- Irritable bowel syndrome is not a likely cause of elevated liver enzymes.
- However, IBS frequently mimics other bowel disorders, such as celiac or Crohn’s disease, that do contribute to liver enzyme elevation.
Irritable Bowel vs. Gallstones
Fatty Liver and Gallstones
Can IBS Cause a Constant Burning Hunger Pain?
Symptoms of Slightly Elevated Liver Enzymes
Weight Gain, Gluten Intolerance and Constant Hunger
Stomach Pain After Eating With Diarrhea
Gluten-Free Diet for Ulcerative Colitis
The Signs & Symptoms of Mild Diffuse Fatty Infiltration in the Liver
Insulin and Lipolysis
Good Foods to Eat for IBS Sufferers
- “American Family Physician”; Treatment of Irritable Bowel Syndrome; S.K. Hadley, S.M. Gaarder; December 2005
- “Digestive Diseases and Sciences”; Prodromal Irritable Bowel Syndrome May Be Responsible for Delays in Diagnosis in Patients Presenting with Unrecognized Crohn’s Disease and Celiac Disease, but not Ulcerative Colitis; S.M. Barratt, et al.; May 2011
- “The American Journal of Gastroenterology”; Persistent Hypertransaminasemia as the Presenting Feature of Celiac Disease; J. González-Abraldes, et al.; April 1999
- “The Merck Manual of Diagnosis and Therapy, 18th Edition: Crohn’s Disease”; Mark H. Beers, M.D., Editor-in-Chief; 2006
- Mounajjed T, Oxentenko A, Shmidt E, Smyrk T. The liver in celiac disease: clinical manifestations, histologic features, and response to gluten-free diet in 30 patients. Am J Clin Pathol. 2011;136(1):128-37. doi:10.1309/AJCPDOMY5RI5TPMN
- Bardella MT, Fraquelli M, Quatrini M, Molteni N, Bianchi P, Conte D. Prevalence of hypertransaminasemia in adult celiac patients and effect of gluten-free diet. Hepatology. 1995;22(3):833-6.
- Korpimäki S, Kaukinen K, Collin P, et al. Gluten-sensitive hypertransaminasemia in celiac disease: an infrequent and often subclinical finding. Am J Gastroenterol. 2011;106(9):1689-96. doi:10.1038/ajg.2011.134
- Benedict M, Zhang X. Non-alcoholic fatty liver disease: An expanded review. World J Hepatol. 2017;9(16):715–732. doi:10.4254/wjh.v9.i16.715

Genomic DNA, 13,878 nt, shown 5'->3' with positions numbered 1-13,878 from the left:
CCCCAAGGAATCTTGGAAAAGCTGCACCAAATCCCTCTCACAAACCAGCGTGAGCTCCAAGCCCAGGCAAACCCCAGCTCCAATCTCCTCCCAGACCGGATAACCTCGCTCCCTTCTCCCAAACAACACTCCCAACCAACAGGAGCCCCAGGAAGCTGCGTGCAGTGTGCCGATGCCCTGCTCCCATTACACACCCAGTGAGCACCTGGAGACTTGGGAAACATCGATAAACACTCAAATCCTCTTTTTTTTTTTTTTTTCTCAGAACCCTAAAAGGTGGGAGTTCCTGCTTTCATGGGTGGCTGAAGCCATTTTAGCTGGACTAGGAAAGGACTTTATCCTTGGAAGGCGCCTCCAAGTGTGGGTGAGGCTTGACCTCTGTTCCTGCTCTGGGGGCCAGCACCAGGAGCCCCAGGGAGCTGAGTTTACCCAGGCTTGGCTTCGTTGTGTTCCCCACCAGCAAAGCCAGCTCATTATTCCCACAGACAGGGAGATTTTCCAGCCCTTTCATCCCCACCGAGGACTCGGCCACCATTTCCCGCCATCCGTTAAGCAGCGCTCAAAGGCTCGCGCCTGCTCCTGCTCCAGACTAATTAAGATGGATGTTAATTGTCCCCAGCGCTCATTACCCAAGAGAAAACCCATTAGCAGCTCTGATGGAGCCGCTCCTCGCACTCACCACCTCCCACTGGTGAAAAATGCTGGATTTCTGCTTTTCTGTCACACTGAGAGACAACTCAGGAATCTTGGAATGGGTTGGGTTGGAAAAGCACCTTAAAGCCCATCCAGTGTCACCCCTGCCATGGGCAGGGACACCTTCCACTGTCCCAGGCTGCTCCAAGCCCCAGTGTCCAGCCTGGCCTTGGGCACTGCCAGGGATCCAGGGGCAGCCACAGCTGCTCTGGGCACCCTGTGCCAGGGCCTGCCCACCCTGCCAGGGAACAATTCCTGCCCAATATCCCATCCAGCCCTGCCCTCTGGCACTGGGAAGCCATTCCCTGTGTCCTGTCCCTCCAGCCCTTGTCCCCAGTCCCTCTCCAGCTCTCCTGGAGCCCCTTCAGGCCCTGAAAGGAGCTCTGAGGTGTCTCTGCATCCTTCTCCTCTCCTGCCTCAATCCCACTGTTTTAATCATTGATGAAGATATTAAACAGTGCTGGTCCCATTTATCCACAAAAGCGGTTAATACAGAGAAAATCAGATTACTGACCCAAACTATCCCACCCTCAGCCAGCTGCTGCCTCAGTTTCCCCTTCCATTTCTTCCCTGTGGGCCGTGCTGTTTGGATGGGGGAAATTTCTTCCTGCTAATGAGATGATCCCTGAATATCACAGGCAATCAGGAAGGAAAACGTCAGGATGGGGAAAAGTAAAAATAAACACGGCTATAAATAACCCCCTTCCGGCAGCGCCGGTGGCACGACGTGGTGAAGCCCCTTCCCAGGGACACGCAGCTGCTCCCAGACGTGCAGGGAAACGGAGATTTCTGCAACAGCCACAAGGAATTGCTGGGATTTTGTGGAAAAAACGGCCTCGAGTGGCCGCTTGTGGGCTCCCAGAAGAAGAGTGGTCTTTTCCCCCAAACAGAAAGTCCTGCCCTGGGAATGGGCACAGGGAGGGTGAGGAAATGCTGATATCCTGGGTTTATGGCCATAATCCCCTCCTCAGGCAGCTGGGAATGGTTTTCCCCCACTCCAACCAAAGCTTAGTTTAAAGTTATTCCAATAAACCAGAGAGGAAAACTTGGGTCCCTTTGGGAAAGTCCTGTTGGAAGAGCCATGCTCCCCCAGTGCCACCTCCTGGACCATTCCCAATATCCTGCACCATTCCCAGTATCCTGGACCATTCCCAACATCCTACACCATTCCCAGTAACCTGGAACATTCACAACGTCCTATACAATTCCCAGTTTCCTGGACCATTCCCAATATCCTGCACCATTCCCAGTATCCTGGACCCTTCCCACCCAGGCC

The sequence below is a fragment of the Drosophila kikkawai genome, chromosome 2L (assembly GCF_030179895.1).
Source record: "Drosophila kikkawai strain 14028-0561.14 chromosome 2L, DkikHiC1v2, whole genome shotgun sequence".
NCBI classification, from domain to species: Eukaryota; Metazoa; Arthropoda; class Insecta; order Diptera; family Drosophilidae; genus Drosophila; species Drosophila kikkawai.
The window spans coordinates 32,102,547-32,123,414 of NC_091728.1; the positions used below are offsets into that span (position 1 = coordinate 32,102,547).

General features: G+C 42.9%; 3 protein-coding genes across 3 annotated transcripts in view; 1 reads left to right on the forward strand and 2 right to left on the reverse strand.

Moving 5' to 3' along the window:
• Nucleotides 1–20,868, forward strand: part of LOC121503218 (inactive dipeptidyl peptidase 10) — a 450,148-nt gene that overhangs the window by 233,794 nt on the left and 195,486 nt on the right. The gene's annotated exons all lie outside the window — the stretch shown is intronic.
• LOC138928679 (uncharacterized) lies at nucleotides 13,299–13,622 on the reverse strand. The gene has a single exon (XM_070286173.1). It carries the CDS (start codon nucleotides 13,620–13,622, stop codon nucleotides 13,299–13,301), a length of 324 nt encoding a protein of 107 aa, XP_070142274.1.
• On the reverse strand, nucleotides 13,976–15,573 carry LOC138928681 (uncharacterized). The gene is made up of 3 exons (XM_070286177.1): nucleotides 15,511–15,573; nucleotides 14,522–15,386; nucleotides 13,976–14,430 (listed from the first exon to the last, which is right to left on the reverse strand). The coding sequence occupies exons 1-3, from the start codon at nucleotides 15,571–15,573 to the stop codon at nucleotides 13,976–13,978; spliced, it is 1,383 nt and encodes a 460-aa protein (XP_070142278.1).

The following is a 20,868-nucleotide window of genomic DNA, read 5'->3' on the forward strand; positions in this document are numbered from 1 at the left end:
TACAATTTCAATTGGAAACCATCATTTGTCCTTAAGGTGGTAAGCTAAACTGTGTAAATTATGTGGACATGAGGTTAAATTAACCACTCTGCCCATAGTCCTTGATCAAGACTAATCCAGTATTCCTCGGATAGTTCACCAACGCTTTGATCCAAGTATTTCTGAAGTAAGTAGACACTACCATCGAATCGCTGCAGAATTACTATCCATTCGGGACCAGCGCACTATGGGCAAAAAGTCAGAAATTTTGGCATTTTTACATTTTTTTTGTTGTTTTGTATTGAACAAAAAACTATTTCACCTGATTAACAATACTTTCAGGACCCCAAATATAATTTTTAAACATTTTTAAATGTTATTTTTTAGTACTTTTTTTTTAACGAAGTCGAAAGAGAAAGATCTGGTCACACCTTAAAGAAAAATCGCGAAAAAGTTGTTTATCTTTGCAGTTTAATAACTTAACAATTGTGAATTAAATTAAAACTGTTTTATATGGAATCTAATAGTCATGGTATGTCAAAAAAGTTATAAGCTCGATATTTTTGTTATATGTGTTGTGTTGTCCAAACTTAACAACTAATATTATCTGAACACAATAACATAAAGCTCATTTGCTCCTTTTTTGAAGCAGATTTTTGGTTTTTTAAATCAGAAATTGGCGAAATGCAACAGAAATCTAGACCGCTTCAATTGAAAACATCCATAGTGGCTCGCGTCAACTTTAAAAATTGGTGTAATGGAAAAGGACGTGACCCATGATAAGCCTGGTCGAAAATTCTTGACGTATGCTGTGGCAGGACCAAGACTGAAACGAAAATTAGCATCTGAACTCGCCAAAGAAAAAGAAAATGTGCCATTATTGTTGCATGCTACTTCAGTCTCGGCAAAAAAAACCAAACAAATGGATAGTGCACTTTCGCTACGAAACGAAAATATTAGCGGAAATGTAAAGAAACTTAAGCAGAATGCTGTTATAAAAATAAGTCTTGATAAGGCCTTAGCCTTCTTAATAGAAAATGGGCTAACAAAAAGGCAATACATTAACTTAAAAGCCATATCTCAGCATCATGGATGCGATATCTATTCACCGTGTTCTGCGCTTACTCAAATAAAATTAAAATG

- Reilly NR, Lebwohl B, Hultcrantz R, Green PH, Ludvigsson JF. Increased risk of non-alcoholic fatty liver disease after diagnosis of celiac disease. J Hepatol. 2015;62(6):1405–1411. doi:10.1016/j.jhep.2015.01.013
- Rahimi AR, Daryani NE, Ghofrani H, et al. The prevalence of celiac disease among patients with non-alcoholic fatty liver disease in Iran. Turk J Gastroenterol. 2011;22(3):300-4. doi:10.4318/tjg.2011.0216
- Christl SU, Müller JG. Fatty liver in adult celiac disease. Dtsch Med Wochenschr. 1999;124(22):691-4. doi:10.1055/s-2007-1024399
- Villalta D, Girolami D, Bidoli E, et al. High prevalence of celiac disease in autoimmune hepatitis detected by anti-tissue tranglutaminase autoantibodies. J Clin Lab Anal. 2005;19(1):6–10. doi:10.1002/jcla.20047
- Kaukinen K, Halme L, Collin P, et al. Celiac disease in patients with severe liver disease: gluten-free diet may reverse hepatic failure. Gastroenterology. 2002;122(4):881-8. doi:10.1053/gast.2002.32416
Stephen Christensen started writing health-related articles in 1976 and his work has appeared in diverse publications including professional journals, “Birds and Blooms” magazine, poetry anthologies and children's books. He received his medical degree from the University of Utah School of Medicine and completed a three-year residency in family medicine at McKay-Dee Hospital Center in Ogden, Utah.